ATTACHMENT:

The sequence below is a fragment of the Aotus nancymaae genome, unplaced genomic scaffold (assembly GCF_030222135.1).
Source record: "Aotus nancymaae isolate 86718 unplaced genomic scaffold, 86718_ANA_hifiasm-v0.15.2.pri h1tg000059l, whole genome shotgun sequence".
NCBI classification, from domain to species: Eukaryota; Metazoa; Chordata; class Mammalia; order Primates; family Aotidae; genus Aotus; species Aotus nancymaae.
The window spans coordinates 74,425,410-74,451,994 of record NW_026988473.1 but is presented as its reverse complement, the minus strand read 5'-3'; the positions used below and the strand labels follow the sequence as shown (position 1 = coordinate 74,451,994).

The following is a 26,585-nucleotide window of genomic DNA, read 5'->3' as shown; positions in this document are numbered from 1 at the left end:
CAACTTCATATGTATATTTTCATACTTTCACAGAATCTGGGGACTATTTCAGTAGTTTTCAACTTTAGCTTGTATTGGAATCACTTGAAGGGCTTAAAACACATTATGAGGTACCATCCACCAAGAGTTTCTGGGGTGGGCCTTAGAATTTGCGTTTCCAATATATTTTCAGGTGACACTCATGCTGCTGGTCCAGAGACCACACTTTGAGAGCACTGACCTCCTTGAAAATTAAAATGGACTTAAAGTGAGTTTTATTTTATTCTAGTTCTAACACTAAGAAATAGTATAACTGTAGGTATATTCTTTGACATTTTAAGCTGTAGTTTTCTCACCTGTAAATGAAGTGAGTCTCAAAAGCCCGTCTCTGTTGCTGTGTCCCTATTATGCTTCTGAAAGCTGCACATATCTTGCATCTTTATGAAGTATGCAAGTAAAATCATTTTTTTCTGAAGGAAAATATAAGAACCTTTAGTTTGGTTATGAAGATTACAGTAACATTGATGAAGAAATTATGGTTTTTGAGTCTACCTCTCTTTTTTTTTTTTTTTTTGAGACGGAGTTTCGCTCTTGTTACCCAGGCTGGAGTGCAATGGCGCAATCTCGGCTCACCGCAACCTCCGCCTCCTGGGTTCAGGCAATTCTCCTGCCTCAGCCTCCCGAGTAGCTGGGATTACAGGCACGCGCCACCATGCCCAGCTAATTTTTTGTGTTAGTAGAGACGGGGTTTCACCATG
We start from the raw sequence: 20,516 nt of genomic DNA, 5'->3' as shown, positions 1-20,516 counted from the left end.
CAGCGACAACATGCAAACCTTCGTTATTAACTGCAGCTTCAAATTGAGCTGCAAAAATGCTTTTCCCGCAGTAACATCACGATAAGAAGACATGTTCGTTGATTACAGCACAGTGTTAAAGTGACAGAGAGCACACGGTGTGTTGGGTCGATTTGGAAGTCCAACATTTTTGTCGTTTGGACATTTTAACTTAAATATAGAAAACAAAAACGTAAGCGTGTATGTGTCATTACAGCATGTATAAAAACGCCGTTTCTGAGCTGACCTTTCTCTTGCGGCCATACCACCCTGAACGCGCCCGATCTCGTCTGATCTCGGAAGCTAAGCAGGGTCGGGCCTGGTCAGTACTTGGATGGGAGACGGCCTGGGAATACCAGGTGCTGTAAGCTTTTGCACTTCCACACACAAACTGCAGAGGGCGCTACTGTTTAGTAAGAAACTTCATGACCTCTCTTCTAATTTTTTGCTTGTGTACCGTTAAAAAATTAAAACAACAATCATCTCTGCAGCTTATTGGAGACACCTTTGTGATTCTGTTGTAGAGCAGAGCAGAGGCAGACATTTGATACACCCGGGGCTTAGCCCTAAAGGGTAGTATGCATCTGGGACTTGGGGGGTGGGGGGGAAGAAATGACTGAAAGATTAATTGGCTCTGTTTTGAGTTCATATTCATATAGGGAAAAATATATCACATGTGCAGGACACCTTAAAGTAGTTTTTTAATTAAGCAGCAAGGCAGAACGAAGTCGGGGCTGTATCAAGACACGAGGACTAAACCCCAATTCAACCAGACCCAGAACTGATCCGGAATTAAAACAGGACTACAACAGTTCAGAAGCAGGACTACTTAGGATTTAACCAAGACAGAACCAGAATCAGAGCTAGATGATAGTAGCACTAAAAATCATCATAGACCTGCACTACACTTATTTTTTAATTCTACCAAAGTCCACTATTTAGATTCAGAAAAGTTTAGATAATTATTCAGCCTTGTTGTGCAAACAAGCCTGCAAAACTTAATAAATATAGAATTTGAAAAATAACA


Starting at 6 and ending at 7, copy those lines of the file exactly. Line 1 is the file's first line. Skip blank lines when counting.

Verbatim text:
CAACTTCATATGTATATTTTCATACTTTCACAGAATCTGGGGACTATTTCAGTAGTTTTCAACTTTAGCTTGTATTGGAATCACTTGAAGGGCTTAAAACACATTATGAGGTACCATCCACCAAGAGTTTCTGGGGTGGGCCTTAGAATTTGCGTTTCCAATATATTTTCAGGTGACACTCATGCTGCTGGTCCAGAGACCACACTTTGAGAGCACTGACCTCCTTGAAAATTAAAATGGACTTAAAGTGAGTTTTATTTTATTCTAGTTCTAACACTAAGAAATAGTATAACTGTAGGTATATTCTTTGACATTTTAAGCTGTAGTTTTCTCACCTGTAAATGAAGTGAGTCTCAAAAGCCCGTCTCTGTTGCTGTGTCCCTATTATGCTTCTGAAAGCTGCACATATCTTGCATCTTTATGAAGTATGCAAGTAAAATCATTTTTTTCTGAAGGAAAATATAAGAACCTTTAGTTTGGTTATGAAGATTACAGTAACATTGATGAAGAAATTATGGTTTTTGAGTCTACCTCTCTTTTTTTTTTTTTTTTTGAGACGGAGTTTCGCTCTTGTTACCCAGGCTGGAGTGCAATGGCGCAATCTCGGCTCACCGCAACCTCCGCCTCCTGGGTTCAGGCAATTCTCCTGCCTCAGCCTCCCGAGTAGCTGGGATTACAGGCACGCGCCACCATGCCCAGCTAATTTTTTGTGTTAGTAGAGACGGGGTTTCACCATG
We start from the raw sequence: 20,516 nt of genomic DNA, 5'->3' as shown, positions 1-20,516 counted from the left end.